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    Fire-resistant Hydraulic Fluids: All You Need to Know

    What are Fire-resistant Hydraulic Fluids

    Fire resistant hydraulic fluids are special fluids that have been developed to replace petroleum-based fluids in applications where there is a potential ignition source. They are less hazardous and more fire-resistant than traditional hydraulic fluids, meaning they are difficult to ignite and do not propagate a flame.

    Fire resistant hydraulic fluids can be classified into three main types: water-based fluids, synthetic fluids, and phosphate esters. Water-based fluids include water glycols and water-in-oil emulsions, which have excellent fire-resistant properties but require special hydraulic equipment and corrosion protection.

    Synthetic fluids are water-free fluids that can cope with drastic temperature and pressure variations, but may have lower lubrication performance and higher cost. Phosphate esters are also water-free fluids that have good fire-resistant and lubrication properties, but are hygroscopic and corrosive to some metals. The selection of the appropriate fire resistant hydraulic fluid depends on various factors, such as the operating conditions, the environmental impact, the safety requirements, and the cost-benefit analysis.

    When to use Fire resistant Hydraulic Fluids?

    When lubricants are used under pressure, for example in hydraulic lines, there is a possibility of small leaks and lubricant being sprayed into the air. These leaks can happen due to component failure at joints, hoses and seals, especially if the systems have been recently serviced or have been in use for a long time.

    If these leaks happen near an ignition source or high-temperature equipment, such as in steel mills or power plants, it could result in a disastrous fire.

    Fire resistant Hydraulic Fluids are typically used in situations where there is a potential source of ignition, such as sparks, flames, hot surfaces, or electrical equipment. Some examples of applications that require fire-resistant hydraulic fluids are:

    • Steel mills and metal processing plants, where molten metal or slag can come in contact with hydraulic hoses or pipes.
    • Mining and tunneling equipment, where hydraulic systems are exposed to high temperatures and flammable gases or dust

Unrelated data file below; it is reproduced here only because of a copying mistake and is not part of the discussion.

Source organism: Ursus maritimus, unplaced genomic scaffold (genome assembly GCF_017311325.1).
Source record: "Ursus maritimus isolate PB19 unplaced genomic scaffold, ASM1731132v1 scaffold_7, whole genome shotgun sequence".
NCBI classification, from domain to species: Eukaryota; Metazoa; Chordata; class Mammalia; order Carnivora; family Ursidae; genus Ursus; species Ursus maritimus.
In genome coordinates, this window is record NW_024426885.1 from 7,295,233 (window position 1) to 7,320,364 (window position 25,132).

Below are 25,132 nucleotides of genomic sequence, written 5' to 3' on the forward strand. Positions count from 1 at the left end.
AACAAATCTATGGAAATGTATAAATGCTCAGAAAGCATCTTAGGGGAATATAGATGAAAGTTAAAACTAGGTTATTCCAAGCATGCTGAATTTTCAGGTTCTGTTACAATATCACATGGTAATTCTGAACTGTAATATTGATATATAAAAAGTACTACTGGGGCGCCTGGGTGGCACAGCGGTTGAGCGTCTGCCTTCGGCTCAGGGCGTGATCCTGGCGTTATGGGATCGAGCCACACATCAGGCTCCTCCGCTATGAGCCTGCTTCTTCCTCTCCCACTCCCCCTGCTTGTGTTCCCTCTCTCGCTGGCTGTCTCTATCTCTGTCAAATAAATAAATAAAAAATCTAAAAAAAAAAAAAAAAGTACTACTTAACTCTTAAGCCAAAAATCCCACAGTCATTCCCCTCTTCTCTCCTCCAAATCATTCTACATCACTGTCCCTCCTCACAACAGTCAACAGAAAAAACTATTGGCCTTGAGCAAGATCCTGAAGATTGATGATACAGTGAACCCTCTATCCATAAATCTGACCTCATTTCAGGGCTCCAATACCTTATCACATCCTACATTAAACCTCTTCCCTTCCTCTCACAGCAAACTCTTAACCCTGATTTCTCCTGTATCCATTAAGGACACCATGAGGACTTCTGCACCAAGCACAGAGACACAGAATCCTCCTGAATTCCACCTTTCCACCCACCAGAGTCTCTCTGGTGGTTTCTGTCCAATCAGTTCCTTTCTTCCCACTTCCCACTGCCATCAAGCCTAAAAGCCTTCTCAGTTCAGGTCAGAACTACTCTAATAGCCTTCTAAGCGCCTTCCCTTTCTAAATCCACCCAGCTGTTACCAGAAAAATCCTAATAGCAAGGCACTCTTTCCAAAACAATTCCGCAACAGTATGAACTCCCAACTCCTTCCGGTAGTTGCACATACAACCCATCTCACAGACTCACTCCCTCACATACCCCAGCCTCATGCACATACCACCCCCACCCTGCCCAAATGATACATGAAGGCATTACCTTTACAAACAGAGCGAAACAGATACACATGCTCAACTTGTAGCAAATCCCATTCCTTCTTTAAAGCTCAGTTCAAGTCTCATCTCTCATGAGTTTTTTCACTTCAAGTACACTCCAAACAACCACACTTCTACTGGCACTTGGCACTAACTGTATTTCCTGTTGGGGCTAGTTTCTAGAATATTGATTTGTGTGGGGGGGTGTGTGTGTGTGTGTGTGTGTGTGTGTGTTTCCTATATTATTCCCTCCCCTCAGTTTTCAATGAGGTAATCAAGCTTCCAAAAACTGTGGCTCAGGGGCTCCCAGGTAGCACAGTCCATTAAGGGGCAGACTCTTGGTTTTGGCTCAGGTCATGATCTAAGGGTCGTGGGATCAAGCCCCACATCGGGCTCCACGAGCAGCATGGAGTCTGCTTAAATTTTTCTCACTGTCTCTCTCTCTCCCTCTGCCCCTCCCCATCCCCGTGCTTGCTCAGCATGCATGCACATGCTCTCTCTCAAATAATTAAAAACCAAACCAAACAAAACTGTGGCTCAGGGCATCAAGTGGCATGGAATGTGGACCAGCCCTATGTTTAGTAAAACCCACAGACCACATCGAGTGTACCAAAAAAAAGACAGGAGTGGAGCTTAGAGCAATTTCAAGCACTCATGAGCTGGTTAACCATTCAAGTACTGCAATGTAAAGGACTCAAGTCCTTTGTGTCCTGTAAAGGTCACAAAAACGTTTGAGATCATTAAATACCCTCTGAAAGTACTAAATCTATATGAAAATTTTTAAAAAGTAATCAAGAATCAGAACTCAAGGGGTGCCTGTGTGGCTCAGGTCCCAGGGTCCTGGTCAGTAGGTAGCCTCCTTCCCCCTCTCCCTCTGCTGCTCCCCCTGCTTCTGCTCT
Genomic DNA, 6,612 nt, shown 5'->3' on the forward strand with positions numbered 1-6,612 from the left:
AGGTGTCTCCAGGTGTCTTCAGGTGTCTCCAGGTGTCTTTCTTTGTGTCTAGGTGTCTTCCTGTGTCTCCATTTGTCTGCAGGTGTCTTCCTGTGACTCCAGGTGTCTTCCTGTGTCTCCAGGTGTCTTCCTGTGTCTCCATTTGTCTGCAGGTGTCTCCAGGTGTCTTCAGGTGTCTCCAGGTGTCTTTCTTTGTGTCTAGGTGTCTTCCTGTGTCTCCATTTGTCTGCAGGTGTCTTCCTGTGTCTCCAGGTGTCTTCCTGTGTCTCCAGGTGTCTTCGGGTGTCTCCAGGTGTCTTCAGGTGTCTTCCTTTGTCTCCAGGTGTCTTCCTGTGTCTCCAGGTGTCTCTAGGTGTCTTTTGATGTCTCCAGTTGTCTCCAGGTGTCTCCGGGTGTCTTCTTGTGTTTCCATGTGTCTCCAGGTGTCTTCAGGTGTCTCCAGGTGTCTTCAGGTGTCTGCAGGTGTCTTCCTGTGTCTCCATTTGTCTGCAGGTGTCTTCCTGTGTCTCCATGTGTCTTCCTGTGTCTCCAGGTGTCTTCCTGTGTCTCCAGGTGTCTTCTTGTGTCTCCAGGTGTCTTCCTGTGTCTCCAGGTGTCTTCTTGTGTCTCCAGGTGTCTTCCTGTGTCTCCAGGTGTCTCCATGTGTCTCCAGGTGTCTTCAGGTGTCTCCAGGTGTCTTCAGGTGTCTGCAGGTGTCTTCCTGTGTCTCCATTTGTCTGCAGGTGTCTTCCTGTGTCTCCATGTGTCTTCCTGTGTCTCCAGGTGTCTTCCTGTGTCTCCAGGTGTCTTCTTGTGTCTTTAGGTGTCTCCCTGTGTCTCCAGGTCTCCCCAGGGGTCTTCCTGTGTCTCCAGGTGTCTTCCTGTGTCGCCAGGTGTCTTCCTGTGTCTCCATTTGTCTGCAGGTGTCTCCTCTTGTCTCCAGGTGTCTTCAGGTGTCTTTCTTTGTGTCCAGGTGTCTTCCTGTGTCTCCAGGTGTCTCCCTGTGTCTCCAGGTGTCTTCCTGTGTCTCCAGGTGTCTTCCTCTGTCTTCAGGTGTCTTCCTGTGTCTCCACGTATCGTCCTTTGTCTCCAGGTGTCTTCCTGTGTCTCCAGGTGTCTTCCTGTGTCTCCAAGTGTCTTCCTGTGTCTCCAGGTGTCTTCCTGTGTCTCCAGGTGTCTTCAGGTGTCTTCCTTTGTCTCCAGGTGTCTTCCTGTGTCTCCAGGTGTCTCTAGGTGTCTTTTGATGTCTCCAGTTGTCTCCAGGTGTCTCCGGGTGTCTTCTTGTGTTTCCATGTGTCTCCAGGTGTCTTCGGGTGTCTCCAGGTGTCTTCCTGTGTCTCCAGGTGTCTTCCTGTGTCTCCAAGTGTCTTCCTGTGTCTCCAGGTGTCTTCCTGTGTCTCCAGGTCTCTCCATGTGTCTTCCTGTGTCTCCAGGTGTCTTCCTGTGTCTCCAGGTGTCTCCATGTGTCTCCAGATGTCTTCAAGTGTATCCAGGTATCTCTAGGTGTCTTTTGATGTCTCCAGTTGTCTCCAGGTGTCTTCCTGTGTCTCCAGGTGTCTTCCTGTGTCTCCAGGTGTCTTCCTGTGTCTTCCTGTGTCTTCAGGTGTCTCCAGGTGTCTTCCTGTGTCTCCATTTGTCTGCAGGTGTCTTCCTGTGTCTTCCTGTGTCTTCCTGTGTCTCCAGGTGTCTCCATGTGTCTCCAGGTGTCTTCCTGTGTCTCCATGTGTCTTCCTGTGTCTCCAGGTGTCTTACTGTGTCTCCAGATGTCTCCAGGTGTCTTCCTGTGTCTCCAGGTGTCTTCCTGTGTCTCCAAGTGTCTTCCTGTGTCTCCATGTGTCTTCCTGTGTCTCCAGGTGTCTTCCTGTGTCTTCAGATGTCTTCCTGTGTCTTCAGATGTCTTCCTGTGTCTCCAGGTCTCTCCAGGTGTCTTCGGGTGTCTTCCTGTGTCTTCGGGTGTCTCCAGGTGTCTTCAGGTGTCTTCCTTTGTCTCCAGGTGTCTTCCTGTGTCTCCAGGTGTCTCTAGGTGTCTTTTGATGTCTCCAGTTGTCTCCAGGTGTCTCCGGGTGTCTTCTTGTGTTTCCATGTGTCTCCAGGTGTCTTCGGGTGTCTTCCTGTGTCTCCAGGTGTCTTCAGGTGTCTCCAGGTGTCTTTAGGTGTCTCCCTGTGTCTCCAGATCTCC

• Aircraft and aerospace systems, where hydraulic fluids can leak or spray onto hot engines or exhaust systems
    • Marine and offshore platforms, where hydraulic systems are subject to salt water corrosion and fire hazards from oil spills or leaks
    • Power generation and transmission equipment, where hydraulic fluids can ignite due to electrical faults or overheating

      Types of Fire-resistant Hydraulic Fluids

      Understanding When to Use Fire-Resistant Hydraulic Fluids

      There are three main types of fire-resistant hydraulic fluids: water-based, synthetic, and phosphate ester.

      Water-based fluids are composed of water and a small amount of oil or glycol. They have excellent fire resistance, but low lubricity and corrosion protection. They are suitable for low-pressure systems that do not require high performance.

      Synthetic fluids are composed of organic compounds that are chemically stable and resistant to ignition. They have good lubricity and corrosion protection, but high cost and environmental impact. They are suitable for high-pressure systems that require high performance.

      Phosphate ester fluids are composed of phosphate esters and additives. They have good fire resistance, lubricity, and corrosion protection, but low compatibility with some seals and metals. They are suitable for medium-pressure systems that require moderate performance.

      Characteristics of Fire-resistant Hydraulic Fluids

      Fire-resistant hydraulic fluids have several characteristics that make them suitable for these applications, such as:

      • Excellent lubricity: They provide adequate lubrication and protection for the hydraulic components, reducing friction and wear.
      • Very high flash point: They have a high temperature at which they produce enough vapors to ignite. This reduces the chance of fire in case of a leak or spill.
      • Stability of fluids in service: They resist oxidation and degradation over time, maintaining their performance and viscosity.

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